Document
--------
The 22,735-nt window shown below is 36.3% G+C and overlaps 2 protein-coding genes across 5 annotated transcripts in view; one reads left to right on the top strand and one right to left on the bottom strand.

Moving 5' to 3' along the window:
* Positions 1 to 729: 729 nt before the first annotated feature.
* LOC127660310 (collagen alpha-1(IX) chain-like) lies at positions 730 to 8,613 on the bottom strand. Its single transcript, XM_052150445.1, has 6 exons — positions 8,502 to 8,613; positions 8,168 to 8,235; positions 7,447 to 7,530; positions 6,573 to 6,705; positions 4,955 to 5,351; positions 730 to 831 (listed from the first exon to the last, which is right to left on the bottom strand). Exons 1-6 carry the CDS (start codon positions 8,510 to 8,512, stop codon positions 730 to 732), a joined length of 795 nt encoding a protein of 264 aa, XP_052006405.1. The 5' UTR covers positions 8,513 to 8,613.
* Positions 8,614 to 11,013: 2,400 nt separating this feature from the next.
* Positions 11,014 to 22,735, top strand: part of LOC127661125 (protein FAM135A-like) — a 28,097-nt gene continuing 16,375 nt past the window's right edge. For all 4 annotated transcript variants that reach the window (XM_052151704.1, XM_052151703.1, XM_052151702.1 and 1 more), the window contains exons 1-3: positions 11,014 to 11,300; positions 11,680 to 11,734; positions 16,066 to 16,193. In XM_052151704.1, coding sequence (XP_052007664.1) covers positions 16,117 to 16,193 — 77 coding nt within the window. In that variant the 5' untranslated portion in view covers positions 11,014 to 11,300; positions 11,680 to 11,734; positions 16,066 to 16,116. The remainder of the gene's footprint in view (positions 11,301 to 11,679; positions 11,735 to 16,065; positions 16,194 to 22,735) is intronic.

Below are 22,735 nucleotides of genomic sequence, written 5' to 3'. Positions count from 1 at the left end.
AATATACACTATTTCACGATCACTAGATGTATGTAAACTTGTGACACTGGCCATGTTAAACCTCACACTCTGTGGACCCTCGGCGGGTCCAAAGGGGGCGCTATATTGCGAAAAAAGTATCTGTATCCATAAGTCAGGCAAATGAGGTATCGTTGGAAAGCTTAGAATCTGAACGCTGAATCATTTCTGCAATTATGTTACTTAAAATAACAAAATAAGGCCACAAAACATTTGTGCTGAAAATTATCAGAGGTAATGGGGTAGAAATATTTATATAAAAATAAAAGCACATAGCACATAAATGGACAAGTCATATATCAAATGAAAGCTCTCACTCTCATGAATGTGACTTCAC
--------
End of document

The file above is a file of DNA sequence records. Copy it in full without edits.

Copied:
The 22,735-nt window shown below is 36.3% G+C and overlaps 2 protein-coding genes across 5 annotated transcripts in view; one reads left to right on the top strand and one right to left on the bottom strand.

Moving 5' to 3' along the window:
* Positions 1 to 729: 729 nt before the first annotated feature.
* LOC127660310 (collagen alpha-1(IX) chain-like) lies at positions 730 to 8,613 on the bottom strand. Its single transcript, XM_052150445.1, has 6 exons — positions 8,502 to 8,613; positions 8,168 to 8,235; positions 7,447 to 7,530; positions 6,573 to 6,705; positions 4,955 to 5,351; positions 730 to 831 (listed from the first exon to the last, which is right to left on the bottom strand). Exons 1-6 carry the CDS (start codon positions 8,510 to 8,512, stop codon positions 730 to 732), a joined length of 795 nt encoding a protein of 264 aa, XP_052006405.1. The 5' UTR covers positions 8,513 to 8,613.
* Positions 8,614 to 11,013: 2,400 nt separating this feature from the next.
* Positions 11,014 to 22,735, top strand: part of LOC127661125 (protein FAM135A-like) — a 28,097-nt gene continuing 16,375 nt past the window's right edge. For all 4 annotated transcript variants that reach the window (XM_052151704.1, XM_052151703.1, XM_052151702.1 and 1 more), the window contains exons 1-3: positions 11,014 to 11,300; positions 11,680 to 11,734; positions 16,066 to 16,193. In XM_052151704.1, coding sequence (XP_052007664.1) covers positions 16,117 to 16,193 — 77 coding nt within the window. In that variant the 5' untranslated portion in view covers positions 11,014 to 11,300; positions 11,680 to 11,734; positions 16,066 to 16,116. The remainder of the gene's footprint in view (positions 11,301 to 11,679; positions 11,735 to 16,065; positions 16,194 to 22,735) is intronic.

Below are 22,735 nucleotides of genomic sequence, written 5' to 3'. Positions count from 1 at the left end.
AATATACACTATTTCACGATCACTAGATGTATGTAAACTTGTGACACTGGCCATGTTAAACCTCACACTCTGTGGACCCTCGGCGGGTCCAAAGGGGGCGCTATATTGCGAAAAAAGTATCTGTATCCATAAGTCAGGCAAATGAGGTATCGTTGGAAAGCTTAGAATCTGAACGCTGAATCATTTCTGCAATTATGTTACTTAAAATAACAAAATAAGGCCACAAAACATTTGTGCTGAAAATTATCAGAGGTAATGGGGTAGAAATATTTATATAAAAATAAAAGCACATAGCACATAAATGGACAAGTCATATATCAAATGAAAGCTCTCACTCTCATGAATGTGACTTCAC